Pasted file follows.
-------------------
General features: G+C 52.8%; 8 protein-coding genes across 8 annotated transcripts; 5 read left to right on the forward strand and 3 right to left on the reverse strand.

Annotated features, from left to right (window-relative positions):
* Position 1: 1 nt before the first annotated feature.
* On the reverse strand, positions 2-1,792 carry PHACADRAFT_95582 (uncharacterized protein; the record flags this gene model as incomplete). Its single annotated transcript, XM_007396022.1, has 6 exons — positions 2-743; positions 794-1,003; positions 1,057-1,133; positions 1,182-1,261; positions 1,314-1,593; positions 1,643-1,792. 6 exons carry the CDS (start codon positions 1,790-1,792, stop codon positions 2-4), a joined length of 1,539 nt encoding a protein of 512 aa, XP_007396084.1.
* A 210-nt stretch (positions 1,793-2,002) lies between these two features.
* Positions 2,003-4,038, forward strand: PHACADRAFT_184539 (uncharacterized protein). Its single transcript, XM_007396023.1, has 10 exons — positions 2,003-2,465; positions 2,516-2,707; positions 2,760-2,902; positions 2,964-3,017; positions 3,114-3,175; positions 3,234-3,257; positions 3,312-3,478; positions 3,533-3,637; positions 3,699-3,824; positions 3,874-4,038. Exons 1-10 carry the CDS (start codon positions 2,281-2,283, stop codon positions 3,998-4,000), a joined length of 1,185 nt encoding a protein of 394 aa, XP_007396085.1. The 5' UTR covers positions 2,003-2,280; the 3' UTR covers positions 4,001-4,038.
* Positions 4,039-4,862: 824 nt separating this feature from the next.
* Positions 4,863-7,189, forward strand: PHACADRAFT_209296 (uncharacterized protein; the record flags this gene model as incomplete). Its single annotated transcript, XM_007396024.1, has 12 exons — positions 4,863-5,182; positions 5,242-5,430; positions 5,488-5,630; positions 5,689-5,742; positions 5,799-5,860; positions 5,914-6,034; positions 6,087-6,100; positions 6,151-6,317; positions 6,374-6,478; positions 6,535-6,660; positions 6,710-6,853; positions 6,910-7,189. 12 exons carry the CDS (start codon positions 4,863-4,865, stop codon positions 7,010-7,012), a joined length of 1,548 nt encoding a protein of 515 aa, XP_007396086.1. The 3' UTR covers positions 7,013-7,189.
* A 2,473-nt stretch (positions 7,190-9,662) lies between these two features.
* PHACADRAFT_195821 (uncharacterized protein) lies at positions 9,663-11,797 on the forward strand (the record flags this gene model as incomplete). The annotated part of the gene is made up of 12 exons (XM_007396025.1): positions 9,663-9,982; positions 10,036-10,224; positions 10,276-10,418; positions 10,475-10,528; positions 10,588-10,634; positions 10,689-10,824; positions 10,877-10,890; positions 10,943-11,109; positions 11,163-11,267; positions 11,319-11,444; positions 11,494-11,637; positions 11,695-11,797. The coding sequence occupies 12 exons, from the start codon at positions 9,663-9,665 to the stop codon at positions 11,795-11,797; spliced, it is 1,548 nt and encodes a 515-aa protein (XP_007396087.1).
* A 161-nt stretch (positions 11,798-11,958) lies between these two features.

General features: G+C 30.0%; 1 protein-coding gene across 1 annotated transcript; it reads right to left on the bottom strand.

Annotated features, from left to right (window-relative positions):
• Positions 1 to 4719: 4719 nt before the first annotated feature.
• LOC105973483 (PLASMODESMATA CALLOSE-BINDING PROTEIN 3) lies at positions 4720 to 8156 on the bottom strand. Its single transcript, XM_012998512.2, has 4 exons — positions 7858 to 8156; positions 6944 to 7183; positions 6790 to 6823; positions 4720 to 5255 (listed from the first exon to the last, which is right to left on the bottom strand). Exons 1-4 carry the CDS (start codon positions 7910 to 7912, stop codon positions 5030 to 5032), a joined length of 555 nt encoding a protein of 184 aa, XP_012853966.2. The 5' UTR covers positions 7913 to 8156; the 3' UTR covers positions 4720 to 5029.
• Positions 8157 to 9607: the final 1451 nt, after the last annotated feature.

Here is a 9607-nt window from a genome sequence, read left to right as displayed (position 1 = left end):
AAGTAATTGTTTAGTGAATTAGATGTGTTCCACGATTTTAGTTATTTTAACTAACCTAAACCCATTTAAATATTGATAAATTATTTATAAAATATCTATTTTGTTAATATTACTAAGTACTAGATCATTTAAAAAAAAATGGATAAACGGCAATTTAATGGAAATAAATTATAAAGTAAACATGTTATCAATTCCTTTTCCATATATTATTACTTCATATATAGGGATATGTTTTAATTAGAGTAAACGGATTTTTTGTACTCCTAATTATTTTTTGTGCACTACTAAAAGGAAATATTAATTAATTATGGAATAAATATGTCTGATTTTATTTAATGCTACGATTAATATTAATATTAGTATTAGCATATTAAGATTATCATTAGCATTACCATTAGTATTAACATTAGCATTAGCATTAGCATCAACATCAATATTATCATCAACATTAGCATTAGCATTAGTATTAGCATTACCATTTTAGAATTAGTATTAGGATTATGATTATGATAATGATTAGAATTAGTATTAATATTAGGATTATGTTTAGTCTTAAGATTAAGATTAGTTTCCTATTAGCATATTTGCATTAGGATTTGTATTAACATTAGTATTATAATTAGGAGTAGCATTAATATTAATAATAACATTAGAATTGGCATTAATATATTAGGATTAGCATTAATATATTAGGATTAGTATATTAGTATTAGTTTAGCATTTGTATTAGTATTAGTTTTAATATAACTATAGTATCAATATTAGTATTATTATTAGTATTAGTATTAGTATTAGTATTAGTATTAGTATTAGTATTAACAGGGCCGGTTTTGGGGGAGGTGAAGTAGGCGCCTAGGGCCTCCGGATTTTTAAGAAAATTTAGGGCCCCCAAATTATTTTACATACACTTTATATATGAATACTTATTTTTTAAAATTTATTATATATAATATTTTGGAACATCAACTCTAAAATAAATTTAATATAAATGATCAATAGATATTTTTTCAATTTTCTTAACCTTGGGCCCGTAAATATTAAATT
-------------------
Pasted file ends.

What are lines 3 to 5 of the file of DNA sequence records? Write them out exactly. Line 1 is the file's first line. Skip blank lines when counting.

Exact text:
* Position 1: 1 nt before the first annotated feature.
* On the reverse strand, positions 2-1,792 carry PHACADRAFT_95582 (uncharacterized protein; the record flags this gene model as incomplete). Its single annotated transcript, XM_007396022.1, has 6 exons — positions 2-743; positions 794-1,003; positions 1,057-1,133; positions 1,182-1,261; positions 1,314-1,593; positions 1,643-1,792. 6 exons carry the CDS (start codon positions 1,790-1,792, stop codon positions 2-4), a joined length of 1,539 nt encoding a protein of 512 aa, XP_007396084.1.
* A 210-nt stretch (positions 1,793-2,002) lies between these two features.